ما أصعب ذلك

Discussion in 'العربية (Arabic)' started by aurelien.demarest, May 24, 2015.

  1. aurelien.demarest

    aurelien.demarest Senior Member

    French
    Hi guys,

    I know that أصعب is a superlative and means "harder" however I am not sure to understand the real meaning in the following sentence.
    Could somebody tell me the translation please? (below you'll see my attempt)

    يمكنك الصعود على قدميك
    ما أصعب ذلك! أفضل المصعد

    You can climb stairs by walking
    There's nothing harder! I prefer the elevator


    Thanks
    Aurélien


     
  2. analeeh Senior Member

    English - UK
    This is a different kind of ما called ما التعجبية, 'the maa of exclamation' or exclamatory maa. The form after it is probably originally a form IV verb, since it takes a direct object, and the whole construction probably originally meant 'what made that so X?' It means 'how X Y is!' So ما أصعب ذلك is 'how hard that is/would be!'
     
  3. aurelien.demarest

    aurelien.demarest Senior Member

    French
    Hi Analeeh,

    thank you for this explanation. In the example however ما is not followed by a verb but by the superlative.

    Aurélien
     
  4. Ghabi

    Ghabi AL/OL/Ar/Zh mod

    Hong Kong
    Cantonese
    It's grammatically understood as a causative verb, not as a superlative adjective in this particular structure, as Analeeh explains above.

    Theoretically one can turn any verb into the 2af3ala, i.e. the causative, form (Sa3uba "was difficult" --> 2aS3aba "made something difficult"). ما أصعب ذلك "What made that [so] difficult?"-->"How difficult that is!"
     
  5. aurelien.demarest

    aurelien.demarest Senior Member

    French
    I see, thanks Ghabi ;)
     
  6. analeeh Senior Member

    English - UK
    You can tell it's a verb by the fact it takes an accusative object:

    maa aS3aba 'r-ri7lata!
    maa ajmala-haa!
    maa a7zana-nii!

    But its verbal meaning has been eroded somewhat, and many native speakers interpret it intuitively as a superlative. Not only this, but Badawi's grammar and other sources point towards examples of newly formed words which do not line up well with form IV, like ما أحيجه maa a7yaja-hu 'how in need he is!' Still, the point stands.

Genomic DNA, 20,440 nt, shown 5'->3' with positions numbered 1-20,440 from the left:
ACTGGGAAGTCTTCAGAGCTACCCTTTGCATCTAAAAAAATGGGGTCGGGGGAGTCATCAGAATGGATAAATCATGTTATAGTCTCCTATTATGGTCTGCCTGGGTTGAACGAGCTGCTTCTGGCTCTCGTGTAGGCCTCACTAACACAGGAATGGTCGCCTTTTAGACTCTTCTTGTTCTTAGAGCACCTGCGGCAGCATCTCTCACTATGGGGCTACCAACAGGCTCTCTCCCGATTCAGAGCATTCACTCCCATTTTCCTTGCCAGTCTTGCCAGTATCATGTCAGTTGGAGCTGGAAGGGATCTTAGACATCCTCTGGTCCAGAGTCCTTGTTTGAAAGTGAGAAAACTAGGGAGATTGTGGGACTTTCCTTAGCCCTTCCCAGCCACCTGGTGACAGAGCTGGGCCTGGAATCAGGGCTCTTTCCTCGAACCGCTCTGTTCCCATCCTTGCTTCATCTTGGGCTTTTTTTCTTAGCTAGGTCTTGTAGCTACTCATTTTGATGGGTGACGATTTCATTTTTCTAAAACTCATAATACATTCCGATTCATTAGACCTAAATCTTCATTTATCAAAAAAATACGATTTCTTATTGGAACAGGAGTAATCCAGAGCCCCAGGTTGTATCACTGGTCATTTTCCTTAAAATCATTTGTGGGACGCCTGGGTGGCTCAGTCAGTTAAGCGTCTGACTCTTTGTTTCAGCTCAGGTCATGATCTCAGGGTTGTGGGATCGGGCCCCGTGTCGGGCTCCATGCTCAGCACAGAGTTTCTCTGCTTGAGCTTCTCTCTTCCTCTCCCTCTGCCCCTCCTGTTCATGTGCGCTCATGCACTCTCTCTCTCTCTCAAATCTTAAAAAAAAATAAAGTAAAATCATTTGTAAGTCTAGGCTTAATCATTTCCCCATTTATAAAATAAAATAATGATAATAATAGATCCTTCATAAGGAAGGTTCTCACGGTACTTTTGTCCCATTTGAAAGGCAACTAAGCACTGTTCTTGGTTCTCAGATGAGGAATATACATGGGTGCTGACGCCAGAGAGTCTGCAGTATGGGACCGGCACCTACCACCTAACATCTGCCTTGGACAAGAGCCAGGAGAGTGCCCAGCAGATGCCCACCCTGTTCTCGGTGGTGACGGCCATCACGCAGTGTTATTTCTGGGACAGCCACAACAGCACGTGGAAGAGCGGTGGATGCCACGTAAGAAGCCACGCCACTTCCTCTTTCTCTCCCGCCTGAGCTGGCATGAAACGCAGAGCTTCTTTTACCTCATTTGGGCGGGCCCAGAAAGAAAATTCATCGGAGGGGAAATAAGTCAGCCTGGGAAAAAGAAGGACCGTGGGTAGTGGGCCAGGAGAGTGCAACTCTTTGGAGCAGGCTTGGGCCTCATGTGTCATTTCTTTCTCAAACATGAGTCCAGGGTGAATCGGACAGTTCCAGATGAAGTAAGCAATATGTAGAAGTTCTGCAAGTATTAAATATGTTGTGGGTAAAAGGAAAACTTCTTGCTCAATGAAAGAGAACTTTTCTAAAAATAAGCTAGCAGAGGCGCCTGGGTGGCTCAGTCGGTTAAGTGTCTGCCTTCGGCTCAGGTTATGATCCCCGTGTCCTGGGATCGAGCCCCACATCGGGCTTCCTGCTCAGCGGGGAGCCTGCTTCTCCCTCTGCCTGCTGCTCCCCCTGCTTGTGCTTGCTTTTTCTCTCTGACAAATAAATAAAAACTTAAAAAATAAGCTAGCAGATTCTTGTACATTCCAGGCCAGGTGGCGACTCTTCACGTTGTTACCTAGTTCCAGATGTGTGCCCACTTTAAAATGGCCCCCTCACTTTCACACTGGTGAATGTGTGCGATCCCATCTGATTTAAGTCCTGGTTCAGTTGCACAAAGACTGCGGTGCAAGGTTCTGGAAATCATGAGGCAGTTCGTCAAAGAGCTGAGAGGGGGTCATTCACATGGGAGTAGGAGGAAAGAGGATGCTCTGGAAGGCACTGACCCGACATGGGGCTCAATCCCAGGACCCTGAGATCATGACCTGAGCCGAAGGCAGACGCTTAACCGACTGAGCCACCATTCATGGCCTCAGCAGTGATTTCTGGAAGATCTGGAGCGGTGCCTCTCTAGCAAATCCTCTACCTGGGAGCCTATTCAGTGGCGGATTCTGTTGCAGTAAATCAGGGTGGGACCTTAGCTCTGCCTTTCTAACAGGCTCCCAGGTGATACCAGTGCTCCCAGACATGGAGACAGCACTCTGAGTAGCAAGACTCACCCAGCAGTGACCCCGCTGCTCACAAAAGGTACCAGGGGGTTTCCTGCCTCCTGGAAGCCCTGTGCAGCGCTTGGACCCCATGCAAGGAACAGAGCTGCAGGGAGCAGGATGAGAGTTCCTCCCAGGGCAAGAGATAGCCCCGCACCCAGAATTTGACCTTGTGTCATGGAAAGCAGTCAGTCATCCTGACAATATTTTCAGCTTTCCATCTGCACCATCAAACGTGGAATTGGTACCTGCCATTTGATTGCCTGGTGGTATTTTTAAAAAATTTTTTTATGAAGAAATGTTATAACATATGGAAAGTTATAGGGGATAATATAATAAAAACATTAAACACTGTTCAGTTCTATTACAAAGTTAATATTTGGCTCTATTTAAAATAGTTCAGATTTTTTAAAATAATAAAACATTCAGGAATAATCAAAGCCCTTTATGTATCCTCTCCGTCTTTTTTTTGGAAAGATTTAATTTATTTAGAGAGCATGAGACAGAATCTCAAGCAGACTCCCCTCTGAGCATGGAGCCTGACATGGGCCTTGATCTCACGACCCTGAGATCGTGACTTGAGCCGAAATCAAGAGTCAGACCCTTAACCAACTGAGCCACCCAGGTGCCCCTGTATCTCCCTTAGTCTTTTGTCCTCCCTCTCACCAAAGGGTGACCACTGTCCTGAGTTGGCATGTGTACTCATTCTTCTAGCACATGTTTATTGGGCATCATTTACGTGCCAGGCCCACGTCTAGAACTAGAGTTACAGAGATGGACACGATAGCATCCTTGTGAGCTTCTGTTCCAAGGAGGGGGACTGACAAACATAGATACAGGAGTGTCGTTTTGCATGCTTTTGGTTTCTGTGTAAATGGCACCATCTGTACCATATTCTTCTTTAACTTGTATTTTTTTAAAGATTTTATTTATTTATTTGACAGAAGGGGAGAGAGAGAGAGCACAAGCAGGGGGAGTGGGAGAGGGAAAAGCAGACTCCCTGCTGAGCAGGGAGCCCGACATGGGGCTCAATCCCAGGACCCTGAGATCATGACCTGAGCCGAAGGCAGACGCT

7. elroy

    elroy Motley mod

    Chicago, IL
    US English/Palestinian Arabic bilingual
    Wow, I never knew that about the origin of the structure! I always - natively and naïvely - thought it was a superlative. :D :p

    I remember we once had a thread about superlatives and I think someone said أشهر for "more famous" is an exception since it's not derived from a simple adjective. In light of this new information about the origins of ما أفعل, I wonder if أشهر meaning "more famous" is a back formation derived from ما أشهر ذلك, which would literally be "What made that famous?".

    Analeeh is right that this construction is fairly productive, at least in colloquial Arabic. In Palestinian Arabic we say things like ما أحيونه ("What an asshole!"), which comes from حيوان ("animal"). أحيون can also mean "more of an asshole," which further points to the blending of the two forms, as it were.
     
  8. Ghabi

    Ghabi AL/OL/Ar/Zh mod

    Hong Kong
    Cantonese
    The "causative verb+object" thing is the traditional, pedagogical interpretation, and it certainly helps one to memorise the structure, but whether it makes sense from the perspective of historical linguistics is another matter. I think it's fair to say we don't know about the structure's origin.

    In classical Arabic the structure can take the diminutive form (maa umayli7a), which certainly makes the af3ala thing look very noun-ish!
    How do you pronounce it please?
     
  9. Mahaodeh Senior Member

    Arabic and English
    :D He picked a hard word to pronounce! Unfortunately, I don't know how to use those pronunciation symbols, so I'll try to break it down using English letters: maa 'a-7ei-wan-u or maybe -o. It's a superlative of حيوان = animal

    The expression is used for any superlative adjective really: ما أطوله، ما أقصره، ما أبرده، ما أحلاه. This includes made up superlatives for nouns that are used idiomatically to mean something such as: ما أكلبه، ما أتيسه superlatives of كلب and تيس.
     
  10. elroy

    elroy Motley mod

    Chicago, IL
    US English/Palestinian Arabic bilingual
    "ma 2a7áywano" (the ´ indicates stress)
     
  11. Ghabi

    Ghabi AL/OL/Ar/Zh mod

    Hong Kong
    Cantonese
    Thank you, very interesting.:)
     

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